Three choices for integrating with VNETs

Azure integration runtime with Managed VNET

Note! At the time of writing, Azure integrated runtimes with Managed VNETs are currently in public preview, and as such there is currently no SLA guarantee from Microsoft for using them.

In the introduction I mentioned that the default integration runtime that Data Factory creates for you is not associated with any virtual networks. Well, with Data Factory you can actually create an Azure integration runtime that’s exactly just like the default one – except that it’s associated with a managed VNET. At this point there are possibly two questions you might be asking: First, isn’t that all then, let’s just use the things that’s the same as the default option except with all the shortcomings fixed? And second, wait, what’s a managed VNET?

For the first question, for the most parts you will probably be just fine with the Azure integration runtime with managed VNETs. Since they are just like any other non-VNET Azure runtime, except for the whole VNET thing, they will be a very convenient choice for most Data Factory implementations. Besides, they are the only VNET-enabled runtime that allows you to use Data Flows for transforming data.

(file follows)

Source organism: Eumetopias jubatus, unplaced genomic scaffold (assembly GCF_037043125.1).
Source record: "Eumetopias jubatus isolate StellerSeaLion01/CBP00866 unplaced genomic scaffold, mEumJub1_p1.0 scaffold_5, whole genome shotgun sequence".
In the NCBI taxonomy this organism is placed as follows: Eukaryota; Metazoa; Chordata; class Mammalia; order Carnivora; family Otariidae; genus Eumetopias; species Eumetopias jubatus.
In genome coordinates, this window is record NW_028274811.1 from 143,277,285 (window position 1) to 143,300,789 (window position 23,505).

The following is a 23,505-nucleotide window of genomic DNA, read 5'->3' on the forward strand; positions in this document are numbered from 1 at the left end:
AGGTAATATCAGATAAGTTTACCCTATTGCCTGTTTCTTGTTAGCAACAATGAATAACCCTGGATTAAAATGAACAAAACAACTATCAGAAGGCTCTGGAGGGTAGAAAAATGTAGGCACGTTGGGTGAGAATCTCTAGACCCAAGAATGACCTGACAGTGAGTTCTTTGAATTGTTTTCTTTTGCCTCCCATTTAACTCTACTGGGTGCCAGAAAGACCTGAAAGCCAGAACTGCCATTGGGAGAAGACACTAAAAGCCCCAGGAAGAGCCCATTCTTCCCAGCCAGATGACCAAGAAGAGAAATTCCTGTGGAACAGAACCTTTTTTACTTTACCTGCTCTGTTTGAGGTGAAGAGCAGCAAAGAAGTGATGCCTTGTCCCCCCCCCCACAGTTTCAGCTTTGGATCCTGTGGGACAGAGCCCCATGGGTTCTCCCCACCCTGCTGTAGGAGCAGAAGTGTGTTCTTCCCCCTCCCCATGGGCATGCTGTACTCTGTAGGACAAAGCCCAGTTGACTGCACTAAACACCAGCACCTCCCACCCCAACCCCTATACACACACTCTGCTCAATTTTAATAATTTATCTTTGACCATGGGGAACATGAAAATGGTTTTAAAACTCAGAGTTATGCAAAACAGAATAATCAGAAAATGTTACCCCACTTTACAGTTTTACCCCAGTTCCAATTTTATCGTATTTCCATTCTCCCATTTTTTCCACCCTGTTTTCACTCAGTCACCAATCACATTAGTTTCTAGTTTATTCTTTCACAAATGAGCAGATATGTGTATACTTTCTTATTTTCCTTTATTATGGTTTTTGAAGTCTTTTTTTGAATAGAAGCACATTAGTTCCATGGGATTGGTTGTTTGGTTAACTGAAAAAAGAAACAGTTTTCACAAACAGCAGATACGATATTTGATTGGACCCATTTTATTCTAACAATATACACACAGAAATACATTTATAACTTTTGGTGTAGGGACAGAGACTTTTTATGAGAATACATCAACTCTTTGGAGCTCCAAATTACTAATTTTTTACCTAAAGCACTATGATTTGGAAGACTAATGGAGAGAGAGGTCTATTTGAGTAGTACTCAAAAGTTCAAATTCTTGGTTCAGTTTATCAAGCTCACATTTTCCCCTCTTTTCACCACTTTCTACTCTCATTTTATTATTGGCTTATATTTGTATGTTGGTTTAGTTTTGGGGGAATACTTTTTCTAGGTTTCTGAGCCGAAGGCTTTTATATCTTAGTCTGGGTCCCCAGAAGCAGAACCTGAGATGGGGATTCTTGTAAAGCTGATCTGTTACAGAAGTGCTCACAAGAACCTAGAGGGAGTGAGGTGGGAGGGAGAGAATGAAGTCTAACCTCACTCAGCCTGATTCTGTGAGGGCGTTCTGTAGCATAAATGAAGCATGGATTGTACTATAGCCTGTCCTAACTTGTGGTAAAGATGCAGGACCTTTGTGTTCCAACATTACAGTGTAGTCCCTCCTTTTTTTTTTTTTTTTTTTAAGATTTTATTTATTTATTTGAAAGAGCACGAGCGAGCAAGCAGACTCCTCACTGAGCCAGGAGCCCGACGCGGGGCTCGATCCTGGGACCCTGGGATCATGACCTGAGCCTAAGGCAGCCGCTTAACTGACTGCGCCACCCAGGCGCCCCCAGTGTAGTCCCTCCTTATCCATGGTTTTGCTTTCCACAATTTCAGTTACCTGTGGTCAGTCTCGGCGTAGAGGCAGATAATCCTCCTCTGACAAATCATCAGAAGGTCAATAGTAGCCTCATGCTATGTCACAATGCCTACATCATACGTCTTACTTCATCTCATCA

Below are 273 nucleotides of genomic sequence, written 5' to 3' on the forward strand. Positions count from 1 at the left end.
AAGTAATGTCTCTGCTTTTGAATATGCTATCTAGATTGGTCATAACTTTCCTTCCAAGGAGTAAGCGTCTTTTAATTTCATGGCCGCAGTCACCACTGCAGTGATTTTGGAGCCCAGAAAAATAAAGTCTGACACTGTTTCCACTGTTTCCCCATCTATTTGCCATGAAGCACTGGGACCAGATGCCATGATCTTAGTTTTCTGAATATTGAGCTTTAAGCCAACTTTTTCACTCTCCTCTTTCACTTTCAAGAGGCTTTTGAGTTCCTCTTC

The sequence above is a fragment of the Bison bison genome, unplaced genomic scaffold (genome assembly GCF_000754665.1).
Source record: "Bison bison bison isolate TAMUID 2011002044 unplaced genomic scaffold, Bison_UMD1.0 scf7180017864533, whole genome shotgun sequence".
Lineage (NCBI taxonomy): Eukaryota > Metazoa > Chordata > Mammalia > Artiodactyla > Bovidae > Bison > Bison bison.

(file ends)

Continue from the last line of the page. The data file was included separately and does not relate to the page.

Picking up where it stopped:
There are some downsides to them, too: Currently you can only associate the runtimes with managed VNETs in the same Azure region where your Data Factory resides. This can be a limitation if you are working on large scale integration solutions that cross multiple Azure data centers. Second, Azure integration runtimes are only able to connect to data sources that Data Factory itself supports. This isn’t any different from an integration runtime without a VNET, but the other two VNET-enabled options support even more data sources than what’s available out of the box.

Last, integration runtimes with managed VNETs take some time to start up, whereas normal Azure runtimes are available almost instantly. This is something you need to keep in mind when both scheduling your pipelines and debugging them. They also incur more usage costs, and the pricing terms and Azure pricing calculator don’t make it very easy to predict your managed VNET costs in advance. Regardless, managed VNETs are likely to be the most affordable of the three VNET-enabled runtime options.